How to be a better leader tip #3.
It was only this year that I heard about, “The Elephant in the Room”.
That which is there present in a discussion that needs to be addressed but no one will acknowledge it.
I remember one meeting that I was at where the chairman was a top down, dogmatic kind of person. This was my first time at that meeting. The meeting was bogged down on an issue where no one seemed able to cut through to any kind of solution that would be satisfactory to all parties.
During a break I asked some of the others at the meeting what was going on for I had seen a possible solution. When I mentioned this, the comment that I received was that everyone knew the answer but they also knew that it was an answer which was unacceptable to the chairman.
No one was willing to point out that the problem was the chairman. At that moment he was the elephant in the room. So obviously the main issue in getting to a solution, yet seemingly so invisible!
The church attempting to work out a solution to the problem of priests and child abuse unwilling to face the issue of its attitude towards sex and then celibate priests.
The government attempting to work out how to better deal with health care unwilling to see the massive influence on policy that the major pharmaceutical companies wield.
The world attempting to work its way through the global Financial Crisis yet unwilling to see that the Federal Reserve Bank, the International Monetary Fund, the World Bank, the Bank of England are there for their own ends, not for the good of the world.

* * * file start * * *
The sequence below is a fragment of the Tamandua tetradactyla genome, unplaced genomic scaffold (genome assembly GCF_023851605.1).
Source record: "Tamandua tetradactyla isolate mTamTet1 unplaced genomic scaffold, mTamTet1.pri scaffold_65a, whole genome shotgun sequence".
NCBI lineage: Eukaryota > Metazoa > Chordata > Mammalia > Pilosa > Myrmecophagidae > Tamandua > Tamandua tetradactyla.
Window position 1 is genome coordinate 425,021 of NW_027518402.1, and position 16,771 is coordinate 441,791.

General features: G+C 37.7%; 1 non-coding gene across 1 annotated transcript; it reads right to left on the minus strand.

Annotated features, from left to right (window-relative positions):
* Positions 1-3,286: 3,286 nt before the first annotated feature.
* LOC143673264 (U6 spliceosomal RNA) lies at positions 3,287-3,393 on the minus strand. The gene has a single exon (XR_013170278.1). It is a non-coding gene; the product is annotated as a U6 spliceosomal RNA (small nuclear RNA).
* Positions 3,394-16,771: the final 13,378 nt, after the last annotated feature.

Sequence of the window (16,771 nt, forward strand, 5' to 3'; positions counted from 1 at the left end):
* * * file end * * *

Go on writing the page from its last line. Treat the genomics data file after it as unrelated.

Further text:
To be a true leader requires that all facts need to be laid on the table. There is nothing that is not up for consideration.
Sometimes this needs someone from outside asking about what is so obvious to them but unaddressed by everyone else.
When I go into an organisation as coach, after having talked to the CEO/business owner, I sit quietly to one side observing what is going on, reading the energies of the staff and management to one another. It is amazing what is so obvious to an attentive newcomer that no one else seems to acknowledge.
Some of those things are possibly caused by work culture so that the new member of staff just fits into the status quo rather than asking questions. Especially if the influence is that, “This is the way that we have always done it”. Who when they are in their three month trial period is courageous enough to rock the boat.
A specific coaching service I provide is Onboarding, This guarantees that the new staff member, coming on board, can ask all the questions they need of an independent person who has the responsibility of assuring that the new member is able to settle in and also bring their new thoughts and energy to the work place as well as their “fresh eyes” approach to the new environment.
It is this kind of person who is most likely to spot the elephant, yet also be most fearful of drawing the awareness of its presence to the management.